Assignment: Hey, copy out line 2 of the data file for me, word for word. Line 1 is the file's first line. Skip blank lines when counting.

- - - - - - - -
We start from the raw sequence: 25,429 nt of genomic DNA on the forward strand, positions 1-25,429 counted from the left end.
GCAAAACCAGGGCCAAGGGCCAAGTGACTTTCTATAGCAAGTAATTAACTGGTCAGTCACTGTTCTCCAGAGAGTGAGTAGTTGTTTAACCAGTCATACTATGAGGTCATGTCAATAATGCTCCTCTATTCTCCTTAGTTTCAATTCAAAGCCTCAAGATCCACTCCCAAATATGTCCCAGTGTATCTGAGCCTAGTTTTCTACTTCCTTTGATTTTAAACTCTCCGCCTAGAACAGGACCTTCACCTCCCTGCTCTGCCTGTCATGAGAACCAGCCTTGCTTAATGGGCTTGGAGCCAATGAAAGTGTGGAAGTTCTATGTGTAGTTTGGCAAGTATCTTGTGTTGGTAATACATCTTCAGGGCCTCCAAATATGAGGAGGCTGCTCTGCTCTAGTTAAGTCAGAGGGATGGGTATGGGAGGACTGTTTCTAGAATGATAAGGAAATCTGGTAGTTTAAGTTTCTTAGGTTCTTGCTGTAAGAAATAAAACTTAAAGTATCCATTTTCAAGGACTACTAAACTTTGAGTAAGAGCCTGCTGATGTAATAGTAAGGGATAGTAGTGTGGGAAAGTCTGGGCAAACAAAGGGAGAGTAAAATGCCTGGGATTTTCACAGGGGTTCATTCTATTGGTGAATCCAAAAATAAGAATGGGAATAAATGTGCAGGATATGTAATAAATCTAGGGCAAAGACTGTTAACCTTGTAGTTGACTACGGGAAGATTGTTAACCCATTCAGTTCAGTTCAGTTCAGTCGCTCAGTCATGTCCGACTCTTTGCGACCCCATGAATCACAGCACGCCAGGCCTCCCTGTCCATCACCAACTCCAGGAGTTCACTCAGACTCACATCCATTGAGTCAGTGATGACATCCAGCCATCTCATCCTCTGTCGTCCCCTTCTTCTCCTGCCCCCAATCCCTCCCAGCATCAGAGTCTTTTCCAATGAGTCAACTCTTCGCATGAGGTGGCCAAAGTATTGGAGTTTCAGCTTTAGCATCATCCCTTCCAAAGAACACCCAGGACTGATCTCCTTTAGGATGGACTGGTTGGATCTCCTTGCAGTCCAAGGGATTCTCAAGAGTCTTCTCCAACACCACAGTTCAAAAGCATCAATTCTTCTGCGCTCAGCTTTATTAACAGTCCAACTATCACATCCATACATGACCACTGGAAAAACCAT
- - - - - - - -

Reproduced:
GCAAAACCAGGGCCAAGGGCCAAGTGACTTTCTATAGCAAGTAATTAACTGGTCAGTCACTGTTCTCCAGAGAGTGAGTAGTTGTTTAACCAGTCATACTATGAGGTCATGTCAATAATGCTCCTCTATTCTCCTTAGTTTCAATTCAAAGCCTCAAGATCCACTCCCAAATATGTCCCAGTGTATCTGAGCCTAGTTTTCTACTTCCTTTGATTTTAAACTCTCCGCCTAGAACAGGACCTTCACCTCCCTGCTCTGCCTGTCATGAGAACCAGCCTTGCTTAATGGGCTTGGAGCCAATGAAAGTGTGGAAGTTCTATGTGTAGTTTGGCAAGTATCTTGTGTTGGTAATACATCTTCAGGGCCTCCAAATATGAGGAGGCTGCTCTGCTCTAGTTAAGTCAGAGGGATGGGTATGGGAGGACTGTTTCTAGAATGATAAGGAAATCTGGTAGTTTAAGTTTCTTAGGTTCTTGCTGTAAGAAATAAAACTTAAAGTATCCATTTTCAAGGACTACTAAACTTTGAGTAAGAGCCTGCTGATGTAATAGTAAGGGATAGTAGTGTGGGAAAGTCTGGGCAAACAAAGGGAGAGTAAAATGCCTGGGATTTTCACAGGGGTTCATTCTATTGGTGAATCCAAAAATAAGAATGGGAATAAATGTGCAGGATATGTAATAAATCTAGGGCAAAGACTGTTAACCTTGTAGTTGACTACGGGAAGATTGTTAACCCATTCAGTTCAGTTCAGTTCAGTCGCTCAGTCATGTCCGACTCTTTGCGACCCCATGAATCACAGCACGCCAGGCCTCCCTGTCCATCACCAACTCCAGGAGTTCACTCAGACTCACATCCATTGAGTCAGTGATGACATCCAGCCATCTCATCCTCTGTCGTCCCCTTCTTCTCCTGCCCCCAATCCCTCCCAGCATCAGAGTCTTTTCCAATGAGTCAACTCTTCGCATGAGGTGGCCAAAGTATTGGAGTTTCAGCTTTAGCATCATCCCTTCCAAAGAACACCCAGGACTGATCTCCTTTAGGATGGACTGGTTGGATCTCCTTGCAGTCCAAGGGATTCTCAAGAGTCTTCTCCAACACCACAGTTCAAAAGCATCAATTCTTCTGCGCTCAGCTTTATTAACAGTCCAACTATCACATCCATACATGACCACTGGAAAAACCAT